Brain structure changes induced by attention bias modification training

Biol Psychol. 2019 Sep;146:107736. doi: 10.1016/j.biopsycho.2019.107736. Epub 2019 Jul 25.


Attention bias modification (ABM) therapy aims to reduce anxiety by changing threat-related attention patterns using computerized training tasks. We examined changes in brain microstructure following ABM training. Thirty-two participants were randomly assigned to one of two training conditions: active ABM training shifting attention away from threat or attention control training involving no attention modification. Participants completed six lab visits, including five training sessions and three diffusion tensor imaging scans: immediately before and after the first training session, and at the end of the training series. Indices of local and global changes in microstructure and connectivity were measured. Significant longitudinal differences in fractional anisotropy (FA) between the active and control training regimens occurred in inferior temporal cortex. Changes in FA occurred across groups within ventromedial prefrontal cortex and middle occipital gyrus. These results indicate specific effects of active ABM on brain structure. Such changes could relate to clinical effects of ABM.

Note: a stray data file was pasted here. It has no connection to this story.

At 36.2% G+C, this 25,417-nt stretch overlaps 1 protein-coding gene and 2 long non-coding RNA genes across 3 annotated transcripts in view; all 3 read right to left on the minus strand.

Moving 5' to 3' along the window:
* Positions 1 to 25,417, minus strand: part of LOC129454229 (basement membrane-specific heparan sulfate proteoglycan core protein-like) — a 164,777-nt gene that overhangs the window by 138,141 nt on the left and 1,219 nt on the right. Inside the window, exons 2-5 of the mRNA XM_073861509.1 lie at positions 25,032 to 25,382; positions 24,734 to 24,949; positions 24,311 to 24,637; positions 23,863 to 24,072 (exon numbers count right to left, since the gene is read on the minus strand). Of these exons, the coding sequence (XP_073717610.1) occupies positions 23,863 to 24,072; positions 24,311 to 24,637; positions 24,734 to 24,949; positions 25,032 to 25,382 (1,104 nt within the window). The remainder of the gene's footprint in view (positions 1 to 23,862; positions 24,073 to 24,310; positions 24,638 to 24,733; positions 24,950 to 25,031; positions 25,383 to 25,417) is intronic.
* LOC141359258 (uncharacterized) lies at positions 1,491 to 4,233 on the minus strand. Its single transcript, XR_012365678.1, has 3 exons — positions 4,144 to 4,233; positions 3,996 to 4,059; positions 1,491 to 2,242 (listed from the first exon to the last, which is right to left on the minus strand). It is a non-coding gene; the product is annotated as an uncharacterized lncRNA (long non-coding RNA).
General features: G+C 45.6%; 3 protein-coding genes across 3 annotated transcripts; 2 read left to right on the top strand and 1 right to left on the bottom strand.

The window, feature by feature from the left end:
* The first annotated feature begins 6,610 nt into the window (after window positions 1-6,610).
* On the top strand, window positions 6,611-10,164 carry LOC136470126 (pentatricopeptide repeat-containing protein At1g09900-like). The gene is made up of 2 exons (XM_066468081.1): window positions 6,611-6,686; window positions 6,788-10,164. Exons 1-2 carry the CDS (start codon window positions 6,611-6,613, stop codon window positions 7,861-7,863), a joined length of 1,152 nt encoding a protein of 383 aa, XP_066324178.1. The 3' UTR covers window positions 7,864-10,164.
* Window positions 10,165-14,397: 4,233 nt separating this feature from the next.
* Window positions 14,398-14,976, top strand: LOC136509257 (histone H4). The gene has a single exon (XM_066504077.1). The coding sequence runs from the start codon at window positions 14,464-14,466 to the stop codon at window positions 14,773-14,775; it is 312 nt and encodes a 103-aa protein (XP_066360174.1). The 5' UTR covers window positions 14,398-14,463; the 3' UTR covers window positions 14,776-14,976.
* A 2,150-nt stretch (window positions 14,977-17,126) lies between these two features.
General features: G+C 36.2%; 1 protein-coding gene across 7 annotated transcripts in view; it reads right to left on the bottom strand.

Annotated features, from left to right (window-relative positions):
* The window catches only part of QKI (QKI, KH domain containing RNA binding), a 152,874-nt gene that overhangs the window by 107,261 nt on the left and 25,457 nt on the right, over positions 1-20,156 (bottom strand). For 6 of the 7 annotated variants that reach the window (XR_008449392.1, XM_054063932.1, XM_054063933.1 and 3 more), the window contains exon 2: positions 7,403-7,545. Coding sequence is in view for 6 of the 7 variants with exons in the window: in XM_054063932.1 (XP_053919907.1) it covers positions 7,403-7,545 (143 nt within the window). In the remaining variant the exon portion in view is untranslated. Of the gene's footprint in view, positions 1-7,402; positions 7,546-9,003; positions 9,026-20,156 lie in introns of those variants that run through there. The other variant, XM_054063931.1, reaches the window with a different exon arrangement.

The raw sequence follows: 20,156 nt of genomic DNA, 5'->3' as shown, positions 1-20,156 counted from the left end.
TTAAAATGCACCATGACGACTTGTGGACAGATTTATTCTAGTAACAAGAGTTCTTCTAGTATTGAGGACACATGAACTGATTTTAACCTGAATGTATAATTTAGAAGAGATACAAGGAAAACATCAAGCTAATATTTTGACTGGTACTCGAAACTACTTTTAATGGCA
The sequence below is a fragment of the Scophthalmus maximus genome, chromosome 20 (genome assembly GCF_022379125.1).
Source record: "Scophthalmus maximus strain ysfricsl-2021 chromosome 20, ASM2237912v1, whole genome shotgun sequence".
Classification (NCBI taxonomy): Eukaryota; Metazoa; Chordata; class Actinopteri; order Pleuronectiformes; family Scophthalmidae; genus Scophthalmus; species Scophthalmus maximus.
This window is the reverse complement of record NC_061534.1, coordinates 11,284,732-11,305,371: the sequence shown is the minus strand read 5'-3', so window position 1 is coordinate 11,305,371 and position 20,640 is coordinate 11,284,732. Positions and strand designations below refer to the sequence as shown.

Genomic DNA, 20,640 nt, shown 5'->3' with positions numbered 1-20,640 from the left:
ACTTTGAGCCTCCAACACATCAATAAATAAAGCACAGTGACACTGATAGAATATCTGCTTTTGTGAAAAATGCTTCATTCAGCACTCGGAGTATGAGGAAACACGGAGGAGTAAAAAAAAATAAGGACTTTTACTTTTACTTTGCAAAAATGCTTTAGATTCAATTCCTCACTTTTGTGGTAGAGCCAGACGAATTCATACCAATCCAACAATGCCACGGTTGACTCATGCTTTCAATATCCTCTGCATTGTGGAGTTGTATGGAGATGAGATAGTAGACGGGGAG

Trial registration: NCT00018057.

Keywords: Anxiety; Attention bias; Connectivity; DTI; Dot probe; Structure; Temporal cortex.

Publication types

  • Randomized Controlled Trial
  • Research Support, N.I.H., Intramural
  • Research Support, Non-U.S. Gov't

MeSH terms

  • Adult
  • Anisotropy
  • Anxiety Disorders / diagnostic imaging
  • Anxiety Disorders / psychology
  • Anxiety Disorders / therapy*
  • Attentional Bias*
  • Behavior Therapy*
  • Brain / diagnostic imaging*
  • Brain / physiology*
  • Diffusion Tensor Imaging
  • Female
  • Humans
  • Male
  • Occipital Lobe / diagnostic imaging
  • Prefrontal Cortex / diagnostic imaging
  • Psychiatric Status Rating Scales
  • Psychotherapy*
  • Reaction Time
  • Temporal Lobe / diagnostic imaging
  • Treatment Outcome
  • Young Adult

Associated data